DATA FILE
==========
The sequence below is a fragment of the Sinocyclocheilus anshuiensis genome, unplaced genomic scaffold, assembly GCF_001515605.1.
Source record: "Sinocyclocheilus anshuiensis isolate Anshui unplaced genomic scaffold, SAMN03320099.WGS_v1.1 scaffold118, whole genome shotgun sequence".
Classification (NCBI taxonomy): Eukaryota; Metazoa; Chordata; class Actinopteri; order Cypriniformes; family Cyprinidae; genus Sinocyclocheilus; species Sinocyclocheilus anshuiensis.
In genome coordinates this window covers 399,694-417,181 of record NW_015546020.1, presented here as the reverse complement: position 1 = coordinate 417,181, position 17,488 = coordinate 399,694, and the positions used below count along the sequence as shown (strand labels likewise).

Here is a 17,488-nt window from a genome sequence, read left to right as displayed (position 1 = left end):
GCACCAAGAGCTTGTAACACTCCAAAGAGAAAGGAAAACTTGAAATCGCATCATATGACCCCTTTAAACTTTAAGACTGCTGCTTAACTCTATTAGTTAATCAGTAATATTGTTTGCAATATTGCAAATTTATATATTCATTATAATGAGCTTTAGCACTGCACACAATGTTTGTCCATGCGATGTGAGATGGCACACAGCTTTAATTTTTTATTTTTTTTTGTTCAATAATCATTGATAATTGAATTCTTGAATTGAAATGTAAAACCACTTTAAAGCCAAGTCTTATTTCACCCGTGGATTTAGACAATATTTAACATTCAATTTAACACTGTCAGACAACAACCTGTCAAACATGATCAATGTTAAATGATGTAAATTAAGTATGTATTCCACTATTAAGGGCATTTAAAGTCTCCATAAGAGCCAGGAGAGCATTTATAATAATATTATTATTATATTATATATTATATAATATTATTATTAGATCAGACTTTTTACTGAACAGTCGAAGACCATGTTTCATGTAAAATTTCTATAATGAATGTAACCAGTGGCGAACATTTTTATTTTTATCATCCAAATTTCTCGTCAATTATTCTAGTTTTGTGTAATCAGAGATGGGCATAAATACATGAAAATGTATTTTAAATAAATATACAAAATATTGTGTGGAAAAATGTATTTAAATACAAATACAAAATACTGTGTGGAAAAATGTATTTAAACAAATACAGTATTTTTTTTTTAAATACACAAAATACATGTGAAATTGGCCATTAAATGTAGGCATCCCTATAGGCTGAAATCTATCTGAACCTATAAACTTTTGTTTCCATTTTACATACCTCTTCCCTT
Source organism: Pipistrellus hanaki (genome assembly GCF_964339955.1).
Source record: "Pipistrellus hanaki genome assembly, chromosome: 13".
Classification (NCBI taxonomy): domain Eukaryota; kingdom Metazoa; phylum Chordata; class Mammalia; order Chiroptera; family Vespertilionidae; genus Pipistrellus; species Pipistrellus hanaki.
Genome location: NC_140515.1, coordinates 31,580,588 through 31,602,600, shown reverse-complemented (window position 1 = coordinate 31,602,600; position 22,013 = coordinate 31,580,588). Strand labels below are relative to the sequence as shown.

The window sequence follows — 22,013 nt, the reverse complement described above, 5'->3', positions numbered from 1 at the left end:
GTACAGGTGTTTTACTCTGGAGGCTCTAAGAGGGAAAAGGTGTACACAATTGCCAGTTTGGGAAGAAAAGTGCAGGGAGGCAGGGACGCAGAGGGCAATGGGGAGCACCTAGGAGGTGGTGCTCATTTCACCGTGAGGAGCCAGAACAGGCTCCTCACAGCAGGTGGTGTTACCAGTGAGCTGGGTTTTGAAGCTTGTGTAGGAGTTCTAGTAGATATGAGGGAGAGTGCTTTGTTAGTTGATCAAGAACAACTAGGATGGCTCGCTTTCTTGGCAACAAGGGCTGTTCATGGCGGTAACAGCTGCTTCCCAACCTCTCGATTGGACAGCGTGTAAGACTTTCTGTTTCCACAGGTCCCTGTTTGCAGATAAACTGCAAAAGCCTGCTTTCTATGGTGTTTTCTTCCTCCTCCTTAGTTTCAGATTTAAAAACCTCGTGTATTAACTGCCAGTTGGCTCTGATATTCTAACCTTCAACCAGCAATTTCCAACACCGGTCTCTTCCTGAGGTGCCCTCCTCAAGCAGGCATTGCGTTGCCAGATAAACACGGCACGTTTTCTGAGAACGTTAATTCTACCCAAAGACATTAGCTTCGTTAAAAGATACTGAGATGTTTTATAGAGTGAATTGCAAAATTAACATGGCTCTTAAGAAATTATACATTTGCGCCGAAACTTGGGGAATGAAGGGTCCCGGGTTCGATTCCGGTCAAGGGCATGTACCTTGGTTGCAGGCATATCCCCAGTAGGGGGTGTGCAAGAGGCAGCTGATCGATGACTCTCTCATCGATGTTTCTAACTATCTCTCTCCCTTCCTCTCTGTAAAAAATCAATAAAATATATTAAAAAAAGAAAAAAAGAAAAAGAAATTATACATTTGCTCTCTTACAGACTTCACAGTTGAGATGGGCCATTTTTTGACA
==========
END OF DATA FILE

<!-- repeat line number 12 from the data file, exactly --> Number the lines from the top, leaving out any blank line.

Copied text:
GTACAGGTGTTTTACTCTGGAGGCTCTAAGAGGGAAAAGGTGTACACAATTGCCAGTTTGGGAAGAAAAGTGCAGGGAGGCAGGGACGCAGAGGGCAATGGGGAGCACCTAGGAGGTGGTGCTCATTTCACCGTGAGGAGCCAGAACAGGCTCCTCACAGCAGGTGGTGTTACCAGTGAGCTGGGTTTTGAAGCTTGTGTAGGAGTTCTAGTAGATATGAGGGAGAGTGCTTTGTTAGTTGATCAAGAACAACTAGGATGGCTCGCTTTCTTGGCAACAAGGGCTGTTCATGGCGGTAACAGCTGCTTCCCAACCTCTCGATTGGACAGCGTGTAAGACTTTCTGTTTCCACAGGTCCCTGTTTGCAGATAAACTGCAAAAGCCTGCTTTCTATGGTGTTTTCTTCCTCCTCCTTAGTTTCAGATTTAAAAACCTCGTGTATTAACTGCCAGTTGGCTCTGATATTCTAACCTTCAACCAGCAATTTCCAACACCGGTCTCTTCCTGAGGTGCCCTCCTCAAGCAGGCATTGCGTTGCCAGATAAACACGGCACGTTTTCTGAGAACGTTAATTCTACCCAAAGACATTAGCTTCGTTAAAAGATACTGAGATGTTTTATAGAGTGAATTGCAAAATTAACATGGCTCTTAAGAAATTATACATTTGCGCCGAAACTTGGGGAATGAAGGGTCCCGGGTTCGATTCCGGTCAAGGGCATGTACCTTGGTTGCAGGCATATCCCCAGTAGGGGGTGTGCAAGAGGCAGCTGATCGATGACTCTCTCATCGATGTTTCTAACTATCTCTCTCCCTTCCTCTCTGTAAAAAATCAATAAAATATATTAAAAAAAGAAAAAAAGAAAAAGAAATTATACATTTGCTCTCTTACAGACTTCACAGTTGAGATGGGCCATTTTTTGACA